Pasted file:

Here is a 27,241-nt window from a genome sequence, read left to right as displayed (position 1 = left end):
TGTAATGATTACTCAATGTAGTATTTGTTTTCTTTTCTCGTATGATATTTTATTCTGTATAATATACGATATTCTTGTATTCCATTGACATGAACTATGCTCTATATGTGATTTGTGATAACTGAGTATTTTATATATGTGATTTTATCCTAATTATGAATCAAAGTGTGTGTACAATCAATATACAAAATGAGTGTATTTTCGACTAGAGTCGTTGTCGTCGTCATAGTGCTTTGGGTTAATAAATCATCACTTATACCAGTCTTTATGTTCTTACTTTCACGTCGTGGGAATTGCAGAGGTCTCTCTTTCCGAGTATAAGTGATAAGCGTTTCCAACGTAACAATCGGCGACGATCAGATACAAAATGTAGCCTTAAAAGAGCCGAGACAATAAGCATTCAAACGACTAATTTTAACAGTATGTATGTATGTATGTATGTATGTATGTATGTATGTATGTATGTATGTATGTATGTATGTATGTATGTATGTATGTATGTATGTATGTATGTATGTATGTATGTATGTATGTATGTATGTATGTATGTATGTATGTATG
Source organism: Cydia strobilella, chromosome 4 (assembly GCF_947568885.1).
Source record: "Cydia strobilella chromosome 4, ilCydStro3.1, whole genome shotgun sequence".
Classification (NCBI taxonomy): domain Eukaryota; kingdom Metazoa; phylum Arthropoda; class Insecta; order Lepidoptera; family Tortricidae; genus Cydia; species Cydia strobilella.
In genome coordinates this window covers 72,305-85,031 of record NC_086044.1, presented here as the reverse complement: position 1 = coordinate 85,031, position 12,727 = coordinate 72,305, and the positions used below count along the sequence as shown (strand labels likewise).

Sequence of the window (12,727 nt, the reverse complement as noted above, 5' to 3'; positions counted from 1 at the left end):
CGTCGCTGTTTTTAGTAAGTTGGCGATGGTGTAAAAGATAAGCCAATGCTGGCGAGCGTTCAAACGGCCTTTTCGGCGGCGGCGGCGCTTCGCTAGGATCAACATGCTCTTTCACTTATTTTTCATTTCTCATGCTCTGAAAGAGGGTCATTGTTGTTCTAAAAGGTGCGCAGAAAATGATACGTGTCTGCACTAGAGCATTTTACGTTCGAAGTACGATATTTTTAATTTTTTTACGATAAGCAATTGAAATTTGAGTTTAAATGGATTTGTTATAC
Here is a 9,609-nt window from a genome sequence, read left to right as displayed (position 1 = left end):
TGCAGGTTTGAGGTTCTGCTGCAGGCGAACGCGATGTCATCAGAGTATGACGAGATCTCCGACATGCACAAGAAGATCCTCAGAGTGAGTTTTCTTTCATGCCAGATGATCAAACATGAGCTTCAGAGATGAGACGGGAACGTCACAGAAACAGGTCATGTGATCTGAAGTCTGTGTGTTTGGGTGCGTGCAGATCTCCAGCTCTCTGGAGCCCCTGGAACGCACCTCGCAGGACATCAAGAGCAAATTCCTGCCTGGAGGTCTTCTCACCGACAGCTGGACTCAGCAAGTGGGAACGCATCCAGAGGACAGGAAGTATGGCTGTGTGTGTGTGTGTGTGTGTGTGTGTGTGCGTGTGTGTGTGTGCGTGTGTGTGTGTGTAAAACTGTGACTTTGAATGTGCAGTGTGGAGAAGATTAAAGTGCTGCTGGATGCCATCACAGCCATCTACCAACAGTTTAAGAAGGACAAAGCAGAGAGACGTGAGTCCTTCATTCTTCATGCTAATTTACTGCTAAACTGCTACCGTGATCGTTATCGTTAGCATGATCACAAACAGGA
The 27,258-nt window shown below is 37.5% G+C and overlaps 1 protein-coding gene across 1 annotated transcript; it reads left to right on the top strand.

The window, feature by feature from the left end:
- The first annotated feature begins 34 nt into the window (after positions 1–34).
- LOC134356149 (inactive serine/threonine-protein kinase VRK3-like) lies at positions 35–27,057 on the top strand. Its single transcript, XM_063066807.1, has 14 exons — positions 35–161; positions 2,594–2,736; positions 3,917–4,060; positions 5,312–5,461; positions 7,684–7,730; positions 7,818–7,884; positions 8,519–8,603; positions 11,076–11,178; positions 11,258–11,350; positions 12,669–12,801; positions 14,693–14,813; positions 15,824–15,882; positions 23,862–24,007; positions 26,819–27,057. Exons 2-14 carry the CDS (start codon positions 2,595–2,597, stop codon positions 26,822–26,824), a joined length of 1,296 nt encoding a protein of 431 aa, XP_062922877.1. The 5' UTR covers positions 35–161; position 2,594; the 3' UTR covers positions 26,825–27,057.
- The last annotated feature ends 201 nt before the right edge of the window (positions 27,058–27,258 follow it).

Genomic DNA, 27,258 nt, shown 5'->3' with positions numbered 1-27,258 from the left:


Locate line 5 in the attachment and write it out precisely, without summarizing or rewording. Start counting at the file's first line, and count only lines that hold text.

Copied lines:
Classification (NCBI taxonomy): domain Eukaryota; kingdom Metazoa; phylum Arthropoda; class Insecta; order Lepidoptera; family Tortricidae; genus Cydia; species Cydia strobilella.